It is my pleasure to invite you to the (special) Nencki Institute Seminar, which will take place on the 1st of December at 3 pm in the CN hall.
We will host 4 speakers:
15-15:30 Prof. Stephan Herzig, Director and Department Head of the Helmholtz Diabetes Center and Director of the Institute for Diabetes and Cancer from Helmholtz Center Munich, Germany
who will give a lecture entitled: Metabolic control through inter- and intra-organ communication.
15:30-16 Prof. Philippe Bastiaens, Director of the Max Planck Institute for Molecular Physiology and the head of the Department of Systemic Cell Biology, Max Planck Institute for Molecular Physiology, Dortmund, Germany
who will give a lecture entitled: RPTPγ is a redox-regulated suppressor of promigratory EGFR signaling.
16:15-16:45 Prof. Ana Cuenda, from the Department of Immunology and Oncology, National Centre of Biotechnology/Consejo Superior de Investigaciones Científicas, Madrid, Spain
Who will talk about: p38 signalling in inflammation and colon cancer.
16:45-17:15 Prof. Martin Klingenspor from the Chair for Molecular Nutritional Medicine, Technical University of Munich, Freising, Germany
who will give a lecture entitled: Evolution, Function and Physiology of Uncoupling Protein 1.
Below you can find all 4 abstracts.
There will be a coffee break and the seminar will be followed by a get together.
Helmholtz Center Munich, Neuherberg, Germany
Metabolic control through inter- and intra-organ communication.
Systemic energy homeostasis is determined by the intricate interplay between different organ compartments, including the central nervous system, skeletal muscle, liver as well as white and brown adipose tissue (WAT/BAT). Indeed, the coordinated adaptation of metabolic pathways in different tissues to changing environmental cues is critical for systemic metabolic health. However, integrative molecular checkpoints in inter-tissue communication and/or coordination still remain largely unknown.
Here, we discuss our recent findings on both the tissue-specific and systemic roles of novel endocrine and transcriptional axes in energy homeostasis and metabolic dysfunction. Our data overall underline the notion that the coordinated regulation of distinct transcriptional hubs may represent a novel component of integrative inter-tissue communication and metabolic flexibility.
Department of Systemic Cell Biology, Max Planck Institute for Molecular Physiology, Dortmund, Germany
RPTPγ is a redox-regulated suppressor of promigratory EGFR signaling
Spatially-organized interaction dynamics between proto-oncogenic epidermal growth factor receptor (EGFR) and protein tyrosine phosphatases (PTPs) determine EGFR’s phosphorylation response to growth factors and thereby cellular behavior within developing tissues. We describe how the coupling between EGFR and PTP activity leads to aberrant signal suppression while enabling migratory signaling responses to low, physiological growth factor stimuli. Single cell imaging of EGFR phosphorylation and PTP oxidation revealed that RPTPγ fully suppresses spontaneous EGFR phosphorylation, while EGF-induced NADPH-oxidase activity enables promigratory signaling responses at the plasma membrane by H2O2-mediated oxidative inhibition of RPTPγ's phosphatase activity. The EGF-dependent toggle switch dynamics between interacting EGFR monomers and RPTPγ thereby enables autocatalytically amplified phosphorylation responses to very low, physiological, EGF levels at sparse receptor expression. Accordingly, RPTPγ knock-out results in spontaneous promigratory EGFR signaling from the plasma membrane but loss of proliferative signaling stemming from liganded endosomal EGFR complexes. We thereby provide evidence of RPTPγ’s suppressor function of oncogenic promigratory EGFR signaling from the plasma membrane.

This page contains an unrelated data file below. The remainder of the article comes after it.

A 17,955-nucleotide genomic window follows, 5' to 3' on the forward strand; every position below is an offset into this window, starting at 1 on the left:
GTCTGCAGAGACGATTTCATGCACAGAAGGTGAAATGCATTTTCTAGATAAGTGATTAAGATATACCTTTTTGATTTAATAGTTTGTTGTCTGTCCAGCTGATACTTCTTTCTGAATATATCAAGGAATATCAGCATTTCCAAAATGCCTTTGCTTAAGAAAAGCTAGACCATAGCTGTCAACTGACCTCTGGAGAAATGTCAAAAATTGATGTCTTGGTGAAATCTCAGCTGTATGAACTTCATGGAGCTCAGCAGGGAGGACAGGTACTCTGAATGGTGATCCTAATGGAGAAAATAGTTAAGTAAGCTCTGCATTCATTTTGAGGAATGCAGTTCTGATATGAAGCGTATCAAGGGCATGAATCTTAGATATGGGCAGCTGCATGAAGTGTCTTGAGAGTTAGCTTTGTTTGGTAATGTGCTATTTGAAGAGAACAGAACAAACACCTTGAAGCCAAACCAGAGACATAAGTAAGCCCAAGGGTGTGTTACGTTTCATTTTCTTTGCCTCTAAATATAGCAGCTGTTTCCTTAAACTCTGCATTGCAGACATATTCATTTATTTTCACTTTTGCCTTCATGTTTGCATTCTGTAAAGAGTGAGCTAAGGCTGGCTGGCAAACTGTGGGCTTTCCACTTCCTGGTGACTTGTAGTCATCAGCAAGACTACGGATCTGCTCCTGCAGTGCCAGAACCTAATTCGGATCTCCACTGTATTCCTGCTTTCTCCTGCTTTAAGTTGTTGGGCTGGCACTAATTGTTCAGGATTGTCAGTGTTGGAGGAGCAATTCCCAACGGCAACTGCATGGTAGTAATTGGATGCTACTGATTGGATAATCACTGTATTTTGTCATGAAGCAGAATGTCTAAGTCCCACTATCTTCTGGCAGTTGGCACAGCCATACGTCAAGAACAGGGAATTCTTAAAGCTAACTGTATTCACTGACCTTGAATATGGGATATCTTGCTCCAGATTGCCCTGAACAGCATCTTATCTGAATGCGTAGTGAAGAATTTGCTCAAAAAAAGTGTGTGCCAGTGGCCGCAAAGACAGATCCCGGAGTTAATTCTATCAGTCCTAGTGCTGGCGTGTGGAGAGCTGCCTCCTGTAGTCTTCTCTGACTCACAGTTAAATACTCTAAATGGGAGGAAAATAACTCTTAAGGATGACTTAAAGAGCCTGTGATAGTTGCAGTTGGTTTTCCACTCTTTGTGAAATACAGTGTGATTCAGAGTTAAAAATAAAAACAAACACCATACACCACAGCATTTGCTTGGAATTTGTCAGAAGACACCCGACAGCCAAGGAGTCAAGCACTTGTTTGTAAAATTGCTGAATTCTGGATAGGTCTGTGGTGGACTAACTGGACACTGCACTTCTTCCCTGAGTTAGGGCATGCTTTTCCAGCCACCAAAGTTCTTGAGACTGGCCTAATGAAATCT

Department of Immunology and Oncology, National Centre of Biotechnology/Consejo Superior de Investigaciones Científicas, Madrid, Spain
p38 signalling in inflammation and colon cancer
p38MAPK pathways are central to inflammatory processes. The p38MAPK group has four members encoded by different genes, p38α, p38β, p38γ and p38δ. While the roles of the p38α isoform have been widely studied in the context of inflammation and tumour development, the knowledge of the in vivo role of p38γ and p38δ in these processes is still very limited. Our laboratory is studying essential functions of these two less studied alternative p38MAPKs, in vivo and in cultured cells. This strategy has led to the discovery of unexpected cross talk between p38γ/p38δ and ERK1/2 pathway controlling cytokine production in cells during inflammation. The regulation of inflammatory processes by p38γ/p38δ has an impact in the development of different diseases such as colon and skin inflammation, arthritis, or colon cancer associated to colitis. We will discuss how, in specific settings, the p38MAPK components, p38γ and p38δ, operate in inflammatory processes, and the mechanisms underlying these unexpected functions.
Chair for Molecular Nutritional Medicine, Technical University of Munich, Freising, Germany
Evolution, Function and Physiology of Uncoupling Protein 1
Orthologues of the mitochondrial carrier uncoupling protein 1(UCP1) can be found in the genome of bony fish, thus documenting >400 million years of evolutionary history. Since the discovery of UCP1 as the GDP-binding protein in mammalian brown adipose tissue, the capacity of this protein to dissipate proton-motive force for thermogenesis has been thoroughly investigated on the biochemical, cellular and systemic level. The presentation will address key questions related to the thermogenic function of UCP1 still awaiting conclusive answers.